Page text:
21. IMHO- quite the contrary. if I were to count the number of cars I was under or half-way into when I said "How did someone get a pay-cheque for designing this?", I would say German cars top the list. Completely unnecessary parts with exaggerated importance in a lot of places. Most of their "afterthoughts" are the product of subsequent "overthoughts". If anyone would like to give me a good reason as to why Porsche would use self-tapping sheet metal screws to secure cam phasing solenoids to the cylinder heads on some of their more recent engines- I'd like to also know what time and day of the week they decided that a common DIN metric threaded fastener wasn't sufficient enough as it was for the passed 30 years when used for the same purpose. I don't think I'll ever get a good enough reason as to why that is. In this case, BMW could have easily designed these shims with material near the oiling hole just a smiiiiidge longer and bent over the between the main cap and the oil hole flange. It looks like it would fit there without issue and prevent it from spinning... I'm actually not surprised it's done this way... as per my comment above. They're great engines when they're running in tip-top shape- but there are certain things I would never forgive an engine designer for implementing. BMW has other types of shims for other motors, apparently. They span from one side to the other: I wonder if they will work as is. Even if they don't quite fit across the crank like on this particular motor, I'd use these instead and just cut it to an appropriate legnth so that it has a tab to bend over. Should be easy with tin-snips/shears.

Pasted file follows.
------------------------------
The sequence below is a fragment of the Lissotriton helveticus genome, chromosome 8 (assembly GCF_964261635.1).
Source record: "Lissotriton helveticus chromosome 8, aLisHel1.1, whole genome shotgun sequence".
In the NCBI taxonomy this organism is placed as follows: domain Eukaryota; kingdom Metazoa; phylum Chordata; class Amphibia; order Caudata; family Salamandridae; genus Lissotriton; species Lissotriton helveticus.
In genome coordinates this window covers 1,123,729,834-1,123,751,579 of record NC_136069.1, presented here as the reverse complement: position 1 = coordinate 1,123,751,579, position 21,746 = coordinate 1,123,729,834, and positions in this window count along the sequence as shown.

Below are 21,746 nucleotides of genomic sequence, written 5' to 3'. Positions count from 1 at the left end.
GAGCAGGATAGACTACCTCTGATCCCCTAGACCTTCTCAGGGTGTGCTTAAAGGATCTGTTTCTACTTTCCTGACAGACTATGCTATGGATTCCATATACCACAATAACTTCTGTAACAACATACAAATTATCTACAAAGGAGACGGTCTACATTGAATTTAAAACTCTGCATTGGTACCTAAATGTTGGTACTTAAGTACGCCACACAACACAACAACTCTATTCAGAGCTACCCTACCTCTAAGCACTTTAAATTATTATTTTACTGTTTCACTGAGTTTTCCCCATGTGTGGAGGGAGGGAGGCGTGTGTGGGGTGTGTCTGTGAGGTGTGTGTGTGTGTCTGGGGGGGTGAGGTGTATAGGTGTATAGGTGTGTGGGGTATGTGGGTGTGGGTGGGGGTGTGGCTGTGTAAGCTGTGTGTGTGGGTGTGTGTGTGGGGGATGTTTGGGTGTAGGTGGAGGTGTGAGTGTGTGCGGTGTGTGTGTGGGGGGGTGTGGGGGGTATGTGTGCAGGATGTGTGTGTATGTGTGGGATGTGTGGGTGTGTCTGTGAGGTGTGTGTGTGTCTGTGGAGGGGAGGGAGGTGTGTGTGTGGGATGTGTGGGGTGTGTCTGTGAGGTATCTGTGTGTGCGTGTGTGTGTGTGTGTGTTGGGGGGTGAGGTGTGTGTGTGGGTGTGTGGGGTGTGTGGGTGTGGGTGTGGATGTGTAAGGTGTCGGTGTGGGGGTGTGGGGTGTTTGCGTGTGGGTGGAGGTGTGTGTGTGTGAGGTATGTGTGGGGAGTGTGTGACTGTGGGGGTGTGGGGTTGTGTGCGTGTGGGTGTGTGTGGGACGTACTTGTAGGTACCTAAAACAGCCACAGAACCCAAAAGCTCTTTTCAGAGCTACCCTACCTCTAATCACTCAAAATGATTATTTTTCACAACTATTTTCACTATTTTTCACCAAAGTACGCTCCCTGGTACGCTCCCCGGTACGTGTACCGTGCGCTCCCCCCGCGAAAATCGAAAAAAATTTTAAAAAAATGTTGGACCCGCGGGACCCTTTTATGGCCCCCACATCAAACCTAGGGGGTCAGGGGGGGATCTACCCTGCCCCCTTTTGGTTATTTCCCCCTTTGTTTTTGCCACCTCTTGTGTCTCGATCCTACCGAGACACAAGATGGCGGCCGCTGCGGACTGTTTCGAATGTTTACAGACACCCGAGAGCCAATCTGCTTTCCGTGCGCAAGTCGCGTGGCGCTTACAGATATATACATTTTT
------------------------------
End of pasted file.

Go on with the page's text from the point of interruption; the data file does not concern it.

22. what did the previous guy actually do when he rebuilt the engine? just resurface the head and check the clearances and replace bits and pieces? any head work? for 1, 2, 3 oily cylinders- use flashlight in the intake and exhaust ports. check for oil or sludge build up on the valve stems or on the backs of the intake valves. perhaps leaking valve seals or worn valve guides. One thing i noticed in your head/block photos... that head gasket (whatever make it is)... before you reorder it or use the same style, have a look at what the OEM BMW one looks like. The block and head pattern for those areas on the exhaust side seems to differ from the gasket, and if those pockets are used as cooling chambers to be filled with oil- I can see the head-gasket being "poorly" designed in that regard. If they are to be filled with coolant, I'd say they are even worse. The OEM BMW gasket is designed with a lot more attention paid to that area of the engine. anyways- forget all that. when we turboing this thing?